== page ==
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Review: Sweet Dandelion by Micalea Smeltzer

*Disclaimer: this review does contain spoilers later in the post!

Scroll to the end for a spoiler-free summary of the review*

Rating: ⭐⭐⭐

Sweet Dandelion attempts a lot of really heavy themes, centered around the life of Dandelion Meadows, following a school shooting that took almost everything away from her, including her mother.

Six months later, she's recovering from being shot while living in a different state with her older brother and only living close-relative, Sage. The story begins the day before her first day of senior year at a new school. Despite how hard Sage tries to give Dani a good start in her new life, she's lost to the memories of the shooting, flickering between remembering her mom and fading into a haze.

Smeltzer really put a lot into this novel. Not only does it deal with grief and PTSD, but the main storyline focuses on Dani's attraction to her new high school guidance counselor, Mr. Lachlan Taylor.

At twenty-nine years old, Mr. Taylor is eleven years Dani's senior and in a position of power over her, which makes the whole thing a "little" taboo. With Dani required to meet with him five days a week to help her adjust to her new environment, she very quickly opens up and tells her small details of her thoughts and emotions, spurred on by the fact that Mr. Taylor is content to simply listen.

Their attraction to one another progresses fairly quickly, with Dani crushing on her guidance counselor within the first week. One of the best things about Dani's character is that she's never self-conscious, even with the trauma she's dealing with. Any self doubts do come from her difficult experiences, but she doesn't ever doubt her looks or her personality. That stood out to me as much as it stood out to Mr. Lachlan Taylor, and it made her an enjoyable character to read.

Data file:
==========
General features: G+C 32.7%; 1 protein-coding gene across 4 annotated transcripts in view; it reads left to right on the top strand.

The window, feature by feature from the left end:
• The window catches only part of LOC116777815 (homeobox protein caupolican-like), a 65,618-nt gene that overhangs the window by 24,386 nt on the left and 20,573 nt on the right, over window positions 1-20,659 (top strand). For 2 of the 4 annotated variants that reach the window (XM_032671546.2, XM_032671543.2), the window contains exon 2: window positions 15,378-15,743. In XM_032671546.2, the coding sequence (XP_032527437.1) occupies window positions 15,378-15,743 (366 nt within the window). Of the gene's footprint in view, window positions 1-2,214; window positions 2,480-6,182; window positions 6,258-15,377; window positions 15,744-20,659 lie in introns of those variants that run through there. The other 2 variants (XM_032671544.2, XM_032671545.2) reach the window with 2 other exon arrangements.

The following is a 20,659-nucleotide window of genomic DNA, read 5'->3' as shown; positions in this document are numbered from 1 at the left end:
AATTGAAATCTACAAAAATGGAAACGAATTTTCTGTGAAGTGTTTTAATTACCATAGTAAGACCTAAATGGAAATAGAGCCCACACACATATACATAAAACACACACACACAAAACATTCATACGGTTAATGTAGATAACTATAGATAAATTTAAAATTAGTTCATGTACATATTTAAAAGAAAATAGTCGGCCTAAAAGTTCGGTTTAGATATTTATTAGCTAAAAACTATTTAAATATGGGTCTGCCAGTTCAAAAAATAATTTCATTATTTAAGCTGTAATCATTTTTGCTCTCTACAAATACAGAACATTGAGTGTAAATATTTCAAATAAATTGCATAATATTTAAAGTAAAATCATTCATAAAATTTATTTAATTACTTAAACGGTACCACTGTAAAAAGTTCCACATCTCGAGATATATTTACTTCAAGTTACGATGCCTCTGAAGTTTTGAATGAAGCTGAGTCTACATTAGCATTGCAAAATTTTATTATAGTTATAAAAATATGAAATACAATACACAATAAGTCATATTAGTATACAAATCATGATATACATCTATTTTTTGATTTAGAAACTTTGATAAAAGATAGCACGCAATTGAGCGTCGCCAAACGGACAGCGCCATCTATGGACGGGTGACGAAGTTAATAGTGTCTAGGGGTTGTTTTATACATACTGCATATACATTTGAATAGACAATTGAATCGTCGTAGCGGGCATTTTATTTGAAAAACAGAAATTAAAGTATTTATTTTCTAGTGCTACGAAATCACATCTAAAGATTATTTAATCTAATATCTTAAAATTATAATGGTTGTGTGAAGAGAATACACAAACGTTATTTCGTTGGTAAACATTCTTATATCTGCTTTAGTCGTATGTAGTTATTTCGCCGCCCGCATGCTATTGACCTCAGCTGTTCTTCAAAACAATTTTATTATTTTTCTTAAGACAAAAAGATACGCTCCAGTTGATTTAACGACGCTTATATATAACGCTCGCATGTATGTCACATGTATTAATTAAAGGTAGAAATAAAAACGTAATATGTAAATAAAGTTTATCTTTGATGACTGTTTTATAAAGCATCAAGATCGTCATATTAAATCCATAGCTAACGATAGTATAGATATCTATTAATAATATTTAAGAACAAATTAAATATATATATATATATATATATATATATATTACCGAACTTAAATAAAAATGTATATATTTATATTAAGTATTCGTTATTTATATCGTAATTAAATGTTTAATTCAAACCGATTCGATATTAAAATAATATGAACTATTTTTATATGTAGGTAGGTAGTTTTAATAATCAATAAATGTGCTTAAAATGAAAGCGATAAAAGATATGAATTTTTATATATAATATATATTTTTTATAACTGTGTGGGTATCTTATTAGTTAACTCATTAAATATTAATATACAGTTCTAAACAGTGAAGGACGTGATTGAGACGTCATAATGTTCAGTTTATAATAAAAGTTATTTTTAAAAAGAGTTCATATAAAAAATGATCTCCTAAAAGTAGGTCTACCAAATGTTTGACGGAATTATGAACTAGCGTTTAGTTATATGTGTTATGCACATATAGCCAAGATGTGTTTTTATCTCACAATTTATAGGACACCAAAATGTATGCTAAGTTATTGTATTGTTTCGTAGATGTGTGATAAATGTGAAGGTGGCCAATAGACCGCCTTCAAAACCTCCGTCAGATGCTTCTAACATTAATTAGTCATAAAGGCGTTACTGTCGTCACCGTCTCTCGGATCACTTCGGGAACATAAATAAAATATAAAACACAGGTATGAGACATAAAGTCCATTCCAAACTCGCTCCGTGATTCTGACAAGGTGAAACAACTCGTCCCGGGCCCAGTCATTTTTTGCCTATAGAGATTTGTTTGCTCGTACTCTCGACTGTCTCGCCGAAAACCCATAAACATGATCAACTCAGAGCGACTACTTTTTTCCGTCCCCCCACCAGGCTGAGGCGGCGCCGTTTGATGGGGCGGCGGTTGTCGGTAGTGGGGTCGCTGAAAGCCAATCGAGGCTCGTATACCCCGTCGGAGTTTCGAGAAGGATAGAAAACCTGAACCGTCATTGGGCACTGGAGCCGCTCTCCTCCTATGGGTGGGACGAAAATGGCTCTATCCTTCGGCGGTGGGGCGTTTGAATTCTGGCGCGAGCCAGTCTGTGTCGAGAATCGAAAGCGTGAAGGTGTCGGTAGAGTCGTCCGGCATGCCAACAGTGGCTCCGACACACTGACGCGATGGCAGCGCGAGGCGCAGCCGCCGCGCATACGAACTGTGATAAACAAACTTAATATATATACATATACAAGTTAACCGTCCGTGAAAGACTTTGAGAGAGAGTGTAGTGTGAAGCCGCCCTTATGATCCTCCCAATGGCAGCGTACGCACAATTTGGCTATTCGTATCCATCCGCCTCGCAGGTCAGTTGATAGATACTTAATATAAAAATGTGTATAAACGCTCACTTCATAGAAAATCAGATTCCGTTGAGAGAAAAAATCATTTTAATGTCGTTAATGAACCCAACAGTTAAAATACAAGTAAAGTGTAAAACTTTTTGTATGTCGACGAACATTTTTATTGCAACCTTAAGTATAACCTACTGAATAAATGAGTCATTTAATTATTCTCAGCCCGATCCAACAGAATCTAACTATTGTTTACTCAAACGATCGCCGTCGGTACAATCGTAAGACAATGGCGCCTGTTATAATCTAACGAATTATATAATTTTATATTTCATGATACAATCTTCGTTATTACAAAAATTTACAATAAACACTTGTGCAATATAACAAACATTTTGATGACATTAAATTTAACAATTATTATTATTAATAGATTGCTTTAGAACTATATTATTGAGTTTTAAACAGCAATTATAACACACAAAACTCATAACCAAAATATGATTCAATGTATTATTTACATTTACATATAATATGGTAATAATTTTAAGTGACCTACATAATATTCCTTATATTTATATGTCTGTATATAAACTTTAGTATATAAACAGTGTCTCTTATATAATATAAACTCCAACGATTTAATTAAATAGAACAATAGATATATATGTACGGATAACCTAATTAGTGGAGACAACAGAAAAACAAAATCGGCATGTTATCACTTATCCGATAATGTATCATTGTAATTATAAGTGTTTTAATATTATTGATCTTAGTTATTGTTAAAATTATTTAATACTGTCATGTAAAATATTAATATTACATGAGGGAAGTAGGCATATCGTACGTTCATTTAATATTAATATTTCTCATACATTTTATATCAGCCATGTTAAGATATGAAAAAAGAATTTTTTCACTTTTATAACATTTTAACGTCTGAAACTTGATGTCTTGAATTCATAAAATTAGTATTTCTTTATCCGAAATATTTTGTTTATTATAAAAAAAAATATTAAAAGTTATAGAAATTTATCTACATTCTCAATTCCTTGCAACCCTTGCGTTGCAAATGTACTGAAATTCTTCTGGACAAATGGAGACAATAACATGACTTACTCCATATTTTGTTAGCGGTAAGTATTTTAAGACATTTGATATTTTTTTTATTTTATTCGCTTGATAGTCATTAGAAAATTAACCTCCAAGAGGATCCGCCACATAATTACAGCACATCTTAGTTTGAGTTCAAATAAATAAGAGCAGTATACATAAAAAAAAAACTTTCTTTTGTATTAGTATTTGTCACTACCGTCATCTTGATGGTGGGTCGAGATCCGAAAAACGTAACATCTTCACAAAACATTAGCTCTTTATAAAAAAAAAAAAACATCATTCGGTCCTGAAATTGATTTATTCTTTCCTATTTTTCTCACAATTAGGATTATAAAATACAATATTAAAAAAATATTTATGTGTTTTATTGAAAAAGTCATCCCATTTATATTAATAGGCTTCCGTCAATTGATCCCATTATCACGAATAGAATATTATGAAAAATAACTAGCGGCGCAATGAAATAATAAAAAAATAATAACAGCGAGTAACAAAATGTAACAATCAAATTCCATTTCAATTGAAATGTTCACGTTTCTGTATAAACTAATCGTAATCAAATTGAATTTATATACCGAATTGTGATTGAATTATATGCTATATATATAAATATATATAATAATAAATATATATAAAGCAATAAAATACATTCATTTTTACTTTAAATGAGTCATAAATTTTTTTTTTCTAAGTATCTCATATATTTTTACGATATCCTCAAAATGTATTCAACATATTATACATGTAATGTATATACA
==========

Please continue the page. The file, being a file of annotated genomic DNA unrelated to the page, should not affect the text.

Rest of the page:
One of my favorite aspects is when Dani starts to realize that Mr. Taylor notices her too, in more than a teacherly role. She never stops to wonder if he likes her, really; she simply notes his subtle nerves and the way he hovers a little too close. They never have a confession scene; they simply falling into being attracted to one another, and knowing that they're each attracted to the other. It's refreshing.

There are a couple missteps in this novel, however. The first being the entire existence of a character named Ansel. Ansel is a senior, an artist, and the first friend that Dani makes at her new school. He is charming, endearing, funny, mature, and surprising.

Ultimately, Ansel falls for Dani, but he's quiet in the way he feels about her. Eventually he realizes that she's figured out that he likes her, and he brings it up rather than trying to hide it. When Dani shuts him down, he simply promises that he understands and that he would like to continue being best friends.

Ansel doesn't do this in the "I'll just hang around and hope my moment comes to convince you" type of way. He genuinely enjoys being around Dani and wants to be in her life no matter what. He doesn't hold his feelings over her head or make her feel guilty.

They have chemistry together. They're good together. The problem is that Smeltzer builds all this chemistry just for Ansel to be the foil to Lachlan, but she never gives Lachlan and Dani that much chemistry. They fall flat compared to all the little moments between Ansel and Dani, and their friendship (something-more-ship) that it built up for more than year.

I think part of my problem with Lachlan is that he just doesn't seem real. Twenty-nine year old school official falls for his student who just survived a school shooting and lost her mom, but yet he somehow immediately finds her attractive, and they never really talk about the consequences of what being together would mean for either of them. Lachlan's motto is "this is wrong" throughout the whole book, but he never elaborates.